TB: I’m from Decatur, Georgia so to work with Sheryl Lee and Brian - I grew up watching them. Gary as well. When I found out Stokes was going to be my dad, I was like, “You mean Trevor from Fresh Prince?” Even though he’s done so many Broadway plays, the man is so talented, but growing up watching Fresh Prince, that’s what I know him from. That was a shock to me. I walked into work and I’m like, “You’re my dad?! I know you!” Sheryl Lee, the same way. You’re talking about Dreamgirls. You’re talking about an unbelievable career. You’re talking about Moesha's momma. So I get the chance to work with people I grew up with and kind of feel like I already know. They're so much like my real parents. You can check my Instagram for that. It’s crazy. Then Gary Cole, seeing him on Talladega Nights - you have so many performances and comedic geniuses that just add to this pot. As we get rolling seasons in, I think it’s just going to be seamless.
AllHipHop: I didn’t think about the fact that Brian Stokes was on Fresh Prince.
TB: You don’t remember the proposal? The proposal where he’s bungee jumping and the cord is too long and the whole family’s watching it.
AllHipHop: Oh yeah, he was the fiancé.
TB: Yeah, he was Trevor. They watched the VHS tape of him bungee jumping and it did not go right.
AllHipHop: That made me think about when Will [Smith] did it in real life, and his kids were like, “We’ve seen this. It didn’t work out well.” [laughs]
TB: Exactly. [laughs]
AllHipHop: I remember we did an interview for Truth Be Told. There was an episode on there where you had this shower scene. Then I was watching Fam, and I was like, “This guy has another semi-nude scene?” What’s going on with that? Is that in your contract?
TB: Man, if you watch any show I’ve ever done - and I’ve been on a couple - any show I’ve ever done, within the first three or four episodes, my clothes come off for some reason. For some reason, I got to strip down, be naked, put clothes on or something. I was like, “This is not what America wants to see.” I keep thinking it’s not going to happen. I probably should just get some abs so this is worth looking at. I think every writing team and producers are like, “Look at him. He looks fit. Let’s have him take his shirt off.” Then they realize I don’t have abs and they’re like, “Man, I think we got to stick with it, but he should really do some sit-ups.”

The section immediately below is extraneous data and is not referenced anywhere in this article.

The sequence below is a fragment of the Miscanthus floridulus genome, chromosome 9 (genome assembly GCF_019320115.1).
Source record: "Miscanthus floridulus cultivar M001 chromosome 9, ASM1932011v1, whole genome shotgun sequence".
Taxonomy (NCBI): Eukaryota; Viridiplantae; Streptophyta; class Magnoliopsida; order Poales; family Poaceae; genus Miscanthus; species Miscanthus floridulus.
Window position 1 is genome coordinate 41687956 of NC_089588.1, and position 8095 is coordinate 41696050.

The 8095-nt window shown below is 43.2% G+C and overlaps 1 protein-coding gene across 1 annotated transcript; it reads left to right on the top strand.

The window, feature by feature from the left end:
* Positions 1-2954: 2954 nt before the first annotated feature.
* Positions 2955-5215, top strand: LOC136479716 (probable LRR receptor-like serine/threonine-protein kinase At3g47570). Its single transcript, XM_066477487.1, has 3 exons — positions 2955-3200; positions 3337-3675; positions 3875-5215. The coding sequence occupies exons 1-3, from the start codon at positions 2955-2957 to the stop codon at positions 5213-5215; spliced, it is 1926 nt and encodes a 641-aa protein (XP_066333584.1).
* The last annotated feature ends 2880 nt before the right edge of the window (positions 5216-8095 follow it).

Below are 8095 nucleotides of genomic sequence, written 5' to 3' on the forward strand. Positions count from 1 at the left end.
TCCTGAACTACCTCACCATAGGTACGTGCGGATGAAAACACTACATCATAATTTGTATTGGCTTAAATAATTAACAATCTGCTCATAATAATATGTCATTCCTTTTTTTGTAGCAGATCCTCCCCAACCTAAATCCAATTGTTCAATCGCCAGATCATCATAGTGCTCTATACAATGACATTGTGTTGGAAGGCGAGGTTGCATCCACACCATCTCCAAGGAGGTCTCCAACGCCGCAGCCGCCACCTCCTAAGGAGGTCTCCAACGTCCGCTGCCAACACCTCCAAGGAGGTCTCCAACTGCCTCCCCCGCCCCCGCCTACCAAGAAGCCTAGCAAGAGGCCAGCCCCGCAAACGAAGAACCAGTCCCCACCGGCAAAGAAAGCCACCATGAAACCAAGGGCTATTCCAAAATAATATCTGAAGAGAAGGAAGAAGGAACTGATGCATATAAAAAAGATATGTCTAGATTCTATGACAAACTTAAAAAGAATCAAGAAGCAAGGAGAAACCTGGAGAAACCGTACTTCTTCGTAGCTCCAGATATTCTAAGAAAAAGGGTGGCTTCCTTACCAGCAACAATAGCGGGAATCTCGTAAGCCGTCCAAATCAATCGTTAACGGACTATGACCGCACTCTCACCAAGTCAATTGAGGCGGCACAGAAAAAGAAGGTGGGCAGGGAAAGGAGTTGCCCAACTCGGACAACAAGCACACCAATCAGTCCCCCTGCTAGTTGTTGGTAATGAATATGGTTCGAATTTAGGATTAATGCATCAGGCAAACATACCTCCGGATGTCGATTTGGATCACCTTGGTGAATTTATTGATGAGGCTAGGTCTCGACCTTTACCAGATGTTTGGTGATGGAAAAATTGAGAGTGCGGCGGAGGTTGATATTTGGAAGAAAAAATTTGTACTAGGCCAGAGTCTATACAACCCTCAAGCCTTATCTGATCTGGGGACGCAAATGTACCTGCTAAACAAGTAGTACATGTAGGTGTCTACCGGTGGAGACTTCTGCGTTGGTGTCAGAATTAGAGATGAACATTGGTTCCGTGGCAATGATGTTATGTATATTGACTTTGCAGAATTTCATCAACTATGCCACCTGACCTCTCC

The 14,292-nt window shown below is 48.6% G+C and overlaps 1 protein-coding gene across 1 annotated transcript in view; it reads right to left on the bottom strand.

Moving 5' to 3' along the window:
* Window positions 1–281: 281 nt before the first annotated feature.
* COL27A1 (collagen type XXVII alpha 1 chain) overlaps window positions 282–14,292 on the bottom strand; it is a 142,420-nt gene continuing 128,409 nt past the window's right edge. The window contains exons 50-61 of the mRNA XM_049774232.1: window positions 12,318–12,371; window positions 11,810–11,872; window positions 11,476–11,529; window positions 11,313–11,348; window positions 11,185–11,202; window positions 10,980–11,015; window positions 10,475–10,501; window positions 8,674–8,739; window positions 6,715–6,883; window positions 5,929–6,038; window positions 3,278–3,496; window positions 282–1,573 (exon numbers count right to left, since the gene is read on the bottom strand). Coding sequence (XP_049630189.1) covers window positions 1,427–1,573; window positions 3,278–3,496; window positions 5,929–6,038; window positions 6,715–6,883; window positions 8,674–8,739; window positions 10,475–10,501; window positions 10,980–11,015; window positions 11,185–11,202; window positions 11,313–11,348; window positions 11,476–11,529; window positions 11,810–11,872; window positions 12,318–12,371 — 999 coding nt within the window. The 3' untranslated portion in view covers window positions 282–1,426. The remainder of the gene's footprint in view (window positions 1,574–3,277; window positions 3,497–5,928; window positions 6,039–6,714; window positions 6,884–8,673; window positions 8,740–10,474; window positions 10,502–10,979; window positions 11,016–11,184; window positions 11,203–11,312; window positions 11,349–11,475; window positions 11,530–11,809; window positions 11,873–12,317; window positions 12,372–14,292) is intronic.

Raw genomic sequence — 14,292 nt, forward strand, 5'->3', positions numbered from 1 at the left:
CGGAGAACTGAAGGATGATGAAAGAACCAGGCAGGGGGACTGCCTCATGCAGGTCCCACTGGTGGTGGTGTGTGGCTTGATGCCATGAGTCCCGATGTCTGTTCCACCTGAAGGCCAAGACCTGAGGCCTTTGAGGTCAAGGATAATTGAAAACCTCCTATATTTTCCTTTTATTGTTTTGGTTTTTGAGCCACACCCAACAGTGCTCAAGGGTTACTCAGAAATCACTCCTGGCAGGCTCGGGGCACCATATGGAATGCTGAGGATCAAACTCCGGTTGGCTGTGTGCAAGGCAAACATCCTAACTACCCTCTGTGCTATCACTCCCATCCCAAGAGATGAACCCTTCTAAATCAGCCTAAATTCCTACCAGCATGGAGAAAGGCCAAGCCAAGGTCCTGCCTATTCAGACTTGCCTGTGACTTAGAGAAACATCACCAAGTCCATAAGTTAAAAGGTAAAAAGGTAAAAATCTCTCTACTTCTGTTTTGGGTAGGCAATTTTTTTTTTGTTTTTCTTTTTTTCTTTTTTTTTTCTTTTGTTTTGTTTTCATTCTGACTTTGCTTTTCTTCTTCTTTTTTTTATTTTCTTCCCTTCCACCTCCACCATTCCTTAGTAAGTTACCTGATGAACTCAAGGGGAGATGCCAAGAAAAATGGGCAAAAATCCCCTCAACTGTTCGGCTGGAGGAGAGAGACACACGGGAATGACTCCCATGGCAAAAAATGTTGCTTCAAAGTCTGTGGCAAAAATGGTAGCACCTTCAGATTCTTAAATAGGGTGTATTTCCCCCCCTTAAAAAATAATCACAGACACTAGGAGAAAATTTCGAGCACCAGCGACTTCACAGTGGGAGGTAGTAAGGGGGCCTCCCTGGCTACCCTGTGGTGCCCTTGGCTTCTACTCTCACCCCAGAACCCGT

AllHipHop: Hey, you could always go to Dr. Miami.
TB: I ain’t painting no Conan the Barbarian abs on me. As my boy Sydney [Castillo] says, I’m going out "Team Regular Body."
AllHipHop: With these jokes, I’m looking forward to seeing your one-hour comedy special. That’s kind of like a rite of passage for a comic. What does that mean for you?
TB: It’s the first one out the gate. I had a half-hour special come out a couple of years ago. I took the last couple of years working some TV, started getting in some films. Being on the road the whole time, it finally felt like it was a great intro. I’ve been doing stand-up way longer than I was acting. Probably no one knows that only because when I got to Hollywood, TV kind of hit quick for me. But it’s absolutely a rite of passage. It feels good to have a body of work out there that I’m proud of. Knowing that everyone’s not going to love it, people might have problems with it, but hopefully, you’ll watch it and talk about it. It’s like 40% nice, fun stories and perspective, then there’s some “Look, this is what it’s like, my version of being a young, black male right now.” I think a lot of it is small conflicts like what happens on Fam. You can take one of these scenarios I talk about in my special and it can be written into a show. But this is stuff that’s just so personal to me.This is my experience so you can’t debunk that. And it’s still funny.
AllHipHop: The title is Can’t Cancel This. Do you think cancel culture and PC culture have hurt the art of comedy?
TB: I think it hurt how free sometimes we want to think or be able to contour a joke, but it does make you have to think harder. I would say this is the best way to describe it - we do a multi-cam show with a live audience and sometimes we don’t get new pages until right before we’re about to shoot the episode in front of the audience. It puts that pressure on and gives that good kind of stress. I think that’s what comedy is going through right now. You might have to say what you want to say differently so you don’t rub the wrong elbows. It didn’t use to be like that, but now you don’t want to jar anybody the wrong way. It does make you want to mold it differently and go, “How do I say the same thing without stepping on any toes?” I think it’s a gift and a curse. Some stuff is a little more free and some stuff should have been a little more constricted. It’s just a new model to the same game. And Can’t Cancel This is just a play on how many shows I’ve been on since I’ve been in Hollywood: here’s one thing I’m doing that you can’t cancel.
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Fam airs Thursdays at 9:30 ET/8:30 CT on CBS. Stream episodes at cbs.com.